Strange flashes are coming out of the Moon – and scientists do not know why.
Parts of the surface are lighting up multiple times per week, sometimes with quick flashes and sometimes for hours. At other times, parts of the surface mysteriously go dark.
Scientists have not been able to work out why the strange changes in light are happening. That is despite them being observed for decades, and being catalogued in scientific papers as far back as the 1950s.
Scientists refer to them as "transient lunar phenomena". One paper in 1970 described how the "emitted light is usually described as reddish or pinkish, sometimes with a 'sparkling' or 'flowing' appearance", noting that they stretched for miles across the surface and usually lasted for 20 minutes but could go on for hours.
They have suggested various explanations, such as the Moon being hit by meteors or the solar wind hitting moon dust, or movement of the Moon's surface that lets out gases that reflect sunlight back at the Earth. But no decisive explanation of the behaviour has been offered.
Now they hope to finally understand what is causing the strange flashes on the surface.
Doing so will mean watching the surface systematically and over the long-term, to try and establish what makes the flashes happen.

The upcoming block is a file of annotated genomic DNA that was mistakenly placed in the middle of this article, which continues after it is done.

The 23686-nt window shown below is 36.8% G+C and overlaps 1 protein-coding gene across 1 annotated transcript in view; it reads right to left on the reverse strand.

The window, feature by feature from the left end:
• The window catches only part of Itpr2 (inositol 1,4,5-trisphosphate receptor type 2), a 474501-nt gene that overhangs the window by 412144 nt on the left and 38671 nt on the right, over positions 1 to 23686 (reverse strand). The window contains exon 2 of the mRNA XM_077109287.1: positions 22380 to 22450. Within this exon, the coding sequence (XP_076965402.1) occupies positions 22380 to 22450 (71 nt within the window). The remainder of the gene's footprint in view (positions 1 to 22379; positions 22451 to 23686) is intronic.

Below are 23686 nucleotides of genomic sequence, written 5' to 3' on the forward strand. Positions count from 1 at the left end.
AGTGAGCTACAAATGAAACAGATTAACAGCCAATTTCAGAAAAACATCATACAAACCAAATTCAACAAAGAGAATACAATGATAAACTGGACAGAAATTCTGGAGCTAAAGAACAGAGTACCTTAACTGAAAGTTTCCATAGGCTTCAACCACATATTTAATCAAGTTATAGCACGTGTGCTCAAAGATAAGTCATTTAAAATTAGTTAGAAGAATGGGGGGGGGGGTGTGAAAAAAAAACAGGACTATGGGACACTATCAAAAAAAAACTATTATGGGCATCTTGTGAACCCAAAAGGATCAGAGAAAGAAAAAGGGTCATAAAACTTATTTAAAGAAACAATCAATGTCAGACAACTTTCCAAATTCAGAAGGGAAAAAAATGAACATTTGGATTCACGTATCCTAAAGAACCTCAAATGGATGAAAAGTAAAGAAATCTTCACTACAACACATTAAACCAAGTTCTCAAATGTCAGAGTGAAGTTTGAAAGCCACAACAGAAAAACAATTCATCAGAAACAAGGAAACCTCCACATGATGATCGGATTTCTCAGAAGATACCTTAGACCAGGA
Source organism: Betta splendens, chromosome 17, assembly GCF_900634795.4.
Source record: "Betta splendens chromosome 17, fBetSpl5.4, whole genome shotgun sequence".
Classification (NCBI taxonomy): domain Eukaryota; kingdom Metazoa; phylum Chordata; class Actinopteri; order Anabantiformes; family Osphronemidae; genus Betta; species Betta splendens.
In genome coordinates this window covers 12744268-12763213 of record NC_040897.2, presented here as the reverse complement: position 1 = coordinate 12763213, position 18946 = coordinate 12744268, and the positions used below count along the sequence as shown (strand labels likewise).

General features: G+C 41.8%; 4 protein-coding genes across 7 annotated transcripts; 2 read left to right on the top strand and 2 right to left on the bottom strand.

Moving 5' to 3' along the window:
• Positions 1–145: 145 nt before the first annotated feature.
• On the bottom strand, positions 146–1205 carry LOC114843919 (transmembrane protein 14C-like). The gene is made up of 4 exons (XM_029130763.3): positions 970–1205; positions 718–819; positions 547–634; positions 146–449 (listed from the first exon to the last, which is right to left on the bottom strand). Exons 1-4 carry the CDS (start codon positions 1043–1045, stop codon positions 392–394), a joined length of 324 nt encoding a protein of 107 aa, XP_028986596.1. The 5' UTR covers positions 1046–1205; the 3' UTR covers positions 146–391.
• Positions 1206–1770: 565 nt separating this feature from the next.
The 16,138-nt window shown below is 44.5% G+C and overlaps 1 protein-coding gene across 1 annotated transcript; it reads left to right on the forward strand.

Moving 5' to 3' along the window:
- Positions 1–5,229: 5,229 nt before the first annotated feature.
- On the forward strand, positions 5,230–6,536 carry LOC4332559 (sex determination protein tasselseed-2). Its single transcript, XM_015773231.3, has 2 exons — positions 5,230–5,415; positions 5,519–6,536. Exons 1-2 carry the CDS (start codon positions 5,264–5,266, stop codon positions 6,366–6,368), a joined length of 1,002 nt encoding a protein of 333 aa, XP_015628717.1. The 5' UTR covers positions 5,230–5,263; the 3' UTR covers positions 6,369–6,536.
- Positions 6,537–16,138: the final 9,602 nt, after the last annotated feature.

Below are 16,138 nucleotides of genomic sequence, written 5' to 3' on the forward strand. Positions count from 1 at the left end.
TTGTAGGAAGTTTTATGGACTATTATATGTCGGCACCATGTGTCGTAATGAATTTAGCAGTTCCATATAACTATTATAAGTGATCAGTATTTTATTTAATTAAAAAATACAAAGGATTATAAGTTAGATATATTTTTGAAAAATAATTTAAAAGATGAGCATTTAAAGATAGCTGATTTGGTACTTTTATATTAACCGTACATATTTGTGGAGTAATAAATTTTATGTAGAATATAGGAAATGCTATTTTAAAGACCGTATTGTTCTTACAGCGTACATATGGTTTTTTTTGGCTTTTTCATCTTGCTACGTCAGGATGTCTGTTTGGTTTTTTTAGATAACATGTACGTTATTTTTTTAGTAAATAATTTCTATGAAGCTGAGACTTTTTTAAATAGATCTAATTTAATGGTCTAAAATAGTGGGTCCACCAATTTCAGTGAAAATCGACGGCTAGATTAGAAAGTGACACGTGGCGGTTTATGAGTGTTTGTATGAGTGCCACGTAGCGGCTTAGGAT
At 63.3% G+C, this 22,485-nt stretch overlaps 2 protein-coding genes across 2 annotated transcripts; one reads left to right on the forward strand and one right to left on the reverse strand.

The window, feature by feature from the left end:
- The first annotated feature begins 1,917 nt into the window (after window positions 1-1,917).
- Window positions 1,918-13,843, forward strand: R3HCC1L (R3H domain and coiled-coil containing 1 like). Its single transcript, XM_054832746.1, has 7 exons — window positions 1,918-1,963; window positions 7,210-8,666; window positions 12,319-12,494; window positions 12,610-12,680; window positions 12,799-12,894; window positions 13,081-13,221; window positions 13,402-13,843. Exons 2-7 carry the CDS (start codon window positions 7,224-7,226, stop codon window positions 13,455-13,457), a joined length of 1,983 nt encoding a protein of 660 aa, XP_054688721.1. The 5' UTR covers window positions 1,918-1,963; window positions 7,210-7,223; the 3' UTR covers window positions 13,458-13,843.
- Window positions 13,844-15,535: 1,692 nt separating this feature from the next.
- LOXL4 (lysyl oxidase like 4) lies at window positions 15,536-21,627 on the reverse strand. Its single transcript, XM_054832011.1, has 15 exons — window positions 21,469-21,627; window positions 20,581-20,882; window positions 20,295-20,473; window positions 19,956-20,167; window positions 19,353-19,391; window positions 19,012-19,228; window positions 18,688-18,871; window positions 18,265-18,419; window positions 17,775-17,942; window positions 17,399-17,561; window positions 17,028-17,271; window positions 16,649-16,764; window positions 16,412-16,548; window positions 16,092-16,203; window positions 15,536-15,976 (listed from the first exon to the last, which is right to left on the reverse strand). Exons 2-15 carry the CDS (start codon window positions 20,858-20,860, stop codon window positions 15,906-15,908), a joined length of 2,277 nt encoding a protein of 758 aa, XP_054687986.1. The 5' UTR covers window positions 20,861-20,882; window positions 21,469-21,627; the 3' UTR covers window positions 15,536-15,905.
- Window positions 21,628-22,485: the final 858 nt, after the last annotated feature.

One attempt to do so is being led by Hakan Kayal, professor of space technology at Julius-Maximilians-Universität Würzburg (JMU) in Germany.
His team have built a telescope in Spain, which went into operation earlier this year and can be controlled from JMU's campus. It uses two cameras to watch the moon after night, and when they both see one of the flashes, the telescope captures photos and videos and alerts Professor Kayal's team for further observation.
The team then hope to share those results with the European Space Agency, with the aim of cataloguing the events and trying to understand what seems to be making them happen.
Learning about the Moon's surface in this way could prove key as countries including the US, China and India all hope to head to the Moon and stay there. "Anyone who wants to build a lunar base at some point must of course be familiar with the local conditions," sad Professor Kayal in a statement.
Join our commenting forum
Join thought-provoking conversations, follow other Independent readers and see their replies